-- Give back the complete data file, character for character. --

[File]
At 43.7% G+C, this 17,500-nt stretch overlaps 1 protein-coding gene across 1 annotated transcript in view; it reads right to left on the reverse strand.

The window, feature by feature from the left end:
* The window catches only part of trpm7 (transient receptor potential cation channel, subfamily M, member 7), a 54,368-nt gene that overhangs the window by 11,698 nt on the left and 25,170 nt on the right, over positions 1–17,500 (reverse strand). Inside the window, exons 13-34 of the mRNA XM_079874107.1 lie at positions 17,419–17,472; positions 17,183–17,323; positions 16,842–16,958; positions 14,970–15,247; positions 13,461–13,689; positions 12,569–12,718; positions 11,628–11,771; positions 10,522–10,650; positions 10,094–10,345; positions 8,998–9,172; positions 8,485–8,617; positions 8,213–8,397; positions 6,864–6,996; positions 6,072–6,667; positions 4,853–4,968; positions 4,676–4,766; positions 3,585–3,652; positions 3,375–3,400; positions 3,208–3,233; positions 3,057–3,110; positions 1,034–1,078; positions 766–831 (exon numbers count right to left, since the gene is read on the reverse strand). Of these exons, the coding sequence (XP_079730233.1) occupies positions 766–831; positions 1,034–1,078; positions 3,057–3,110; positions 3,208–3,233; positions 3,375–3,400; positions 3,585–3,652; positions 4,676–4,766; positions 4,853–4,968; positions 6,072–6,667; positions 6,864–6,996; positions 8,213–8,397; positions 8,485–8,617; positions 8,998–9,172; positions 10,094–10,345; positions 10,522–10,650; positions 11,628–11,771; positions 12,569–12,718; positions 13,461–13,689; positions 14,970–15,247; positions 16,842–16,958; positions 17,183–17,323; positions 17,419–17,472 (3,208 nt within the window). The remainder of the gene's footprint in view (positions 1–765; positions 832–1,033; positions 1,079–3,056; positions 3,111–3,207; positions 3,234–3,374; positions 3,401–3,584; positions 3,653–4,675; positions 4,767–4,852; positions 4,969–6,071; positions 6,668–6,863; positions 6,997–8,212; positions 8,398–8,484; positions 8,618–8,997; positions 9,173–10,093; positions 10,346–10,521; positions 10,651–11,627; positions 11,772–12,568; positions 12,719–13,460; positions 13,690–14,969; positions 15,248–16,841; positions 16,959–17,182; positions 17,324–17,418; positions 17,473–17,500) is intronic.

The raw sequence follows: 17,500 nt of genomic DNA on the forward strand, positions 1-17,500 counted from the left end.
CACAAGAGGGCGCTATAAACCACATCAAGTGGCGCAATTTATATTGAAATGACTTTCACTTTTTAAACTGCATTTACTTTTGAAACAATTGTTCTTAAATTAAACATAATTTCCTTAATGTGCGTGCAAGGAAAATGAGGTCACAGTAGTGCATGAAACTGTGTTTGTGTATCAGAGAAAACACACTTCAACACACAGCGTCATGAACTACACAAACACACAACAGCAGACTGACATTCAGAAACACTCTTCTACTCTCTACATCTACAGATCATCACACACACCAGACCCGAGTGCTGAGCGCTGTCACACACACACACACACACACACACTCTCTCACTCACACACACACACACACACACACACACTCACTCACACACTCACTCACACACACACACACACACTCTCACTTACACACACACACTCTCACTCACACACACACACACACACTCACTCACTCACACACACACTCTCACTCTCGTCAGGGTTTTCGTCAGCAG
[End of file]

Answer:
At 43.7% G+C, this 17,500-nt stretch overlaps 1 protein-coding gene across 1 annotated transcript in view; it reads right to left on the reverse strand.

The window, feature by feature from the left end:
* The window catches only part of trpm7 (transient receptor potential cation channel, subfamily M, member 7), a 54,368-nt gene that overhangs the window by 11,698 nt on the left and 25,170 nt on the right, over positions 1–17,500 (reverse strand). Inside the window, exons 13-34 of the mRNA XM_079874107.1 lie at positions 17,419–17,472; positions 17,183–17,323; positions 16,842–16,958; positions 14,970–15,247; positions 13,461–13,689; positions 12,569–12,718; positions 11,628–11,771; positions 10,522–10,650; positions 10,094–10,345; positions 8,998–9,172; positions 8,485–8,617; positions 8,213–8,397; positions 6,864–6,996; positions 6,072–6,667; positions 4,853–4,968; positions 4,676–4,766; positions 3,585–3,652; positions 3,375–3,400; positions 3,208–3,233; positions 3,057–3,110; positions 1,034–1,078; positions 766–831 (exon numbers count right to left, since the gene is read on the reverse strand). Of these exons, the coding sequence (XP_079730233.1) occupies positions 766–831; positions 1,034–1,078; positions 3,057–3,110; positions 3,208–3,233; positions 3,375–3,400; positions 3,585–3,652; positions 4,676–4,766; positions 4,853–4,968; positions 6,072–6,667; positions 6,864–6,996; positions 8,213–8,397; positions 8,485–8,617; positions 8,998–9,172; positions 10,094–10,345; positions 10,522–10,650; positions 11,628–11,771; positions 12,569–12,718; positions 13,461–13,689; positions 14,970–15,247; positions 16,842–16,958; positions 17,183–17,323; positions 17,419–17,472 (3,208 nt within the window). The remainder of the gene's footprint in view (positions 1–765; positions 832–1,033; positions 1,079–3,056; positions 3,111–3,207; positions 3,234–3,374; positions 3,401–3,584; positions 3,653–4,675; positions 4,767–4,852; positions 4,969–6,071; positions 6,668–6,863; positions 6,997–8,212; positions 8,398–8,484; positions 8,618–8,997; positions 9,173–10,093; positions 10,346–10,521; positions 10,651–11,627; positions 11,772–12,568; positions 12,719–13,460; positions 13,690–14,969; positions 15,248–16,841; positions 16,959–17,182; positions 17,324–17,418; positions 17,473–17,500) is intronic.

The raw sequence follows: 17,500 nt of genomic DNA on the forward strand, positions 1-17,500 counted from the left end.
CACAAGAGGGCGCTATAAACCACATCAAGTGGCGCAATTTATATTGAAATGACTTTCACTTTTTAAACTGCATTTACTTTTGAAACAATTGTTCTTAAATTAAACATAATTTCCTTAATGTGCGTGCAAGGAAAATGAGGTCACAGTAGTGCATGAAACTGTGTTTGTGTATCAGAGAAAACACACTTCAACACACAGCGTCATGAACTACACAAACACACAACAGCAGACTGACATTCAGAAACACTCTTCTACTCTCTACATCTACAGATCATCACACACACCAGACCCGAGTGCTGAGCGCTGTCACACACACACACACACACACACACTCTCTCACTCACACACACACACACACACACACACACTCACTCACACACTCACTCACACACACACACACACACTCTCACTTACACACACACACTCTCACTCACACACACACACACACACTCACTCACTCACACACACACTCTCACTCTCGTCAGGGTTTTCGTCAGCAG